My most recent ready-to-wear summer resort collection, Dot Genesis, is a transformative blend of fashion and sustainability, taking inspiration from the limitless potential of a simple dot. It merges enduring Asian aesthetics with contemporary retro vibes, further enhanced by the iconic artistry of Yayoi Kusama. More than just a collection, it is a sustainable fashion movement, manifesting the principles of zero waste in kimono-inspired designs, tailor-made for the younger generation.

The collection champions unisex, low-waste, and zero-waste patterns while utilising sustainable cotton fabrics. Its liberating cuts and breathable cotton materials are perfect for Dhaka’s weather. Comprising a diverse range of both modest and risqué pieces, it mirrors the eclectic nature of Dhaka city. Seamlessly integrated into everyday style, Dot Genesis offers fresh perspectives with its innovative motifs and prints, all set to illuminate, instigate change, and steer a sustainable, conscious, fashion-forward revolution.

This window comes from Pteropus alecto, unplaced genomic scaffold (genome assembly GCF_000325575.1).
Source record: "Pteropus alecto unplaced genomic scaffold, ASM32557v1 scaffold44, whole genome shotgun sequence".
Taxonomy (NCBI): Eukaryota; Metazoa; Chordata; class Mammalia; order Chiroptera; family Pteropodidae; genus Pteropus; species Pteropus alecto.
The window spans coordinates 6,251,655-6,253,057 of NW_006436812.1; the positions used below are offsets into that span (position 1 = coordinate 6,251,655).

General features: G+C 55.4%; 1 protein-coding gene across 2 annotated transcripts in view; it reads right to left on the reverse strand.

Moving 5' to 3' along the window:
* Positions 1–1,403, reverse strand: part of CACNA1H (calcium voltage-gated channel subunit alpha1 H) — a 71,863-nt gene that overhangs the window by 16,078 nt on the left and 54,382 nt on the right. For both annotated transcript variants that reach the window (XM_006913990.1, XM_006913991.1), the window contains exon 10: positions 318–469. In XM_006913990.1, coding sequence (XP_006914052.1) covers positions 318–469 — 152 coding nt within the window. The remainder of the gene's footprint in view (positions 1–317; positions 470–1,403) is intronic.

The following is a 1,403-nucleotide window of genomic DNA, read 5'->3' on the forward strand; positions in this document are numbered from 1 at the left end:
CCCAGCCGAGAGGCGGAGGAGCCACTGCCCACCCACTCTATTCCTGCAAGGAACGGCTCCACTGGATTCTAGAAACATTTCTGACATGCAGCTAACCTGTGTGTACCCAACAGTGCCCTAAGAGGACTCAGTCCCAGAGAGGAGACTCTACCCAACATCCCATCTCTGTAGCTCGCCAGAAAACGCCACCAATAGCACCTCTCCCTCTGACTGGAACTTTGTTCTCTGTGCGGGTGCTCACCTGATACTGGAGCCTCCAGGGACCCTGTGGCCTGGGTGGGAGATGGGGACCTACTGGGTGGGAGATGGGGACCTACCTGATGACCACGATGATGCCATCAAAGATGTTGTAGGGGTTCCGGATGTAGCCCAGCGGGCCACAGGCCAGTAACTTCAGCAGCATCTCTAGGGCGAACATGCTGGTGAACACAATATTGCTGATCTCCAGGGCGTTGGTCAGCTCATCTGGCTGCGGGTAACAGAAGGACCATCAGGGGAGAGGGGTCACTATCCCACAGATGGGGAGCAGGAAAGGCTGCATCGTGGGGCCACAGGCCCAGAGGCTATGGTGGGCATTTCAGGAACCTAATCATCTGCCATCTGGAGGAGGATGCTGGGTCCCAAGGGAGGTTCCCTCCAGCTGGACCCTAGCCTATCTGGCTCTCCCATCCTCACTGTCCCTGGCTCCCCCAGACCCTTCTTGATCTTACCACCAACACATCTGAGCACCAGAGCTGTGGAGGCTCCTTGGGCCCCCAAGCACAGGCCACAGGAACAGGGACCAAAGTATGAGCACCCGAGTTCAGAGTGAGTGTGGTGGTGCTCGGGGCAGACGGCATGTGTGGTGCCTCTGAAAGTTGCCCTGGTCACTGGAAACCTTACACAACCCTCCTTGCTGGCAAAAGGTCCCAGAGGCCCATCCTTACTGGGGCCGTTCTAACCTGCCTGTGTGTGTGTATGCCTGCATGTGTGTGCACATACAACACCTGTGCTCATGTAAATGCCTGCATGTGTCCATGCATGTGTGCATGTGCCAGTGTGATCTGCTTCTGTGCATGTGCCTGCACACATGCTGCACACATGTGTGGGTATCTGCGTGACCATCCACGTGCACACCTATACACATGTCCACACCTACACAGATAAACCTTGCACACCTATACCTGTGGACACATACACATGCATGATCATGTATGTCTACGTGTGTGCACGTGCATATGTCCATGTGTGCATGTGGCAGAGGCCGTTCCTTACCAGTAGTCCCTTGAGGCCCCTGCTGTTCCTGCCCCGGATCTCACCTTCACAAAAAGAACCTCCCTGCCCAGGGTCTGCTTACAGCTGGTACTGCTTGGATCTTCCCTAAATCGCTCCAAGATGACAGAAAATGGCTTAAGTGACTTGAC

Are there any specific sustainable practices or materials you prioritise in your process?

Sustainability is the cornerstone of my design ethos. I prioritise the use of sustainable and homegrown materials such as cotton, silks, and handlooms in my designs. Ethical sourcing and reducing fabric wastage are at the heart of my sustainability commitment. Further echoing my eco-conscious approach, I design pieces that are versatile and can be interchangeably worn as part of a wardrobe or capsule collection. The idea is to create both-side wearable attire that not only provides different looks but also maximises usage, thus minimising the environmental impact.

My collections promote zero-waste and low-waste patterns, illustrating that fashion can be both innovative and responsible. This journey towards sustainability in fashion is not just a commitment but a revolution I am proud to be a part of.

Photographs: Farabi Tamal